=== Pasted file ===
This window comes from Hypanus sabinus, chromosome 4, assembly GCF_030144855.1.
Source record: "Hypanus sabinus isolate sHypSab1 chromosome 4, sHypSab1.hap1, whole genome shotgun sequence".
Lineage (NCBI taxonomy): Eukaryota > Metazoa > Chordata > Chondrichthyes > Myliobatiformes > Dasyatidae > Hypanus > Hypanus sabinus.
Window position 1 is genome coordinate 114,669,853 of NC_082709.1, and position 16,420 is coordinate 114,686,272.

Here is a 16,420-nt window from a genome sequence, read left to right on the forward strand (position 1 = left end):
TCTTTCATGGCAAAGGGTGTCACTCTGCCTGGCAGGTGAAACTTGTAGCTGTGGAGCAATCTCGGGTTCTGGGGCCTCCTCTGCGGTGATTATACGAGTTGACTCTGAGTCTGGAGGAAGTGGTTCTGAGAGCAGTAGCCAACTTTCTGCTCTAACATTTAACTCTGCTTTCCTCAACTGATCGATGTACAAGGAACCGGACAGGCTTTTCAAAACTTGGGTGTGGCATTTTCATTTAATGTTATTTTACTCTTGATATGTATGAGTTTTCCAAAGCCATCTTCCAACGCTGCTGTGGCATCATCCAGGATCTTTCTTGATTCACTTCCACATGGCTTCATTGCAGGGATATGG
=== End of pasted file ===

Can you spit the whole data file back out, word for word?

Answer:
This window comes from Hypanus sabinus, chromosome 4, assembly GCF_030144855.1.
Source record: "Hypanus sabinus isolate sHypSab1 chromosome 4, sHypSab1.hap1, whole genome shotgun sequence".
Lineage (NCBI taxonomy): Eukaryota > Metazoa > Chordata > Chondrichthyes > Myliobatiformes > Dasyatidae > Hypanus > Hypanus sabinus.
Window position 1 is genome coordinate 114,669,853 of NC_082709.1, and position 16,420 is coordinate 114,686,272.

Here is a 16,420-nt window from a genome sequence, read left to right on the forward strand (position 1 = left end):
TCTTTCATGGCAAAGGGTGTCACTCTGCCTGGCAGGTGAAACTTGTAGCTGTGGAGCAATCTCGGGTTCTGGGGCCTCCTCTGCGGTGATTATACGAGTTGACTCTGAGTCTGGAGGAAGTGGTTCTGAGAGCAGTAGCCAACTTTCTGCTCTAACATTTAACTCTGCTTTCCTCAACTGATCGATGTACAAGGAACCGGACAGGCTTTTCAAAACTTGGGTGTGGCATTTTCATTTAATGTTATTTTACTCTTGATATGTATGAGTTTTCCAAAGCCATCTTCCAACGCTGCTGTGGCATCATCCAGGATCTTTCTTGATTCACTTCCACATGGCTTCATTGCAGGGATATGG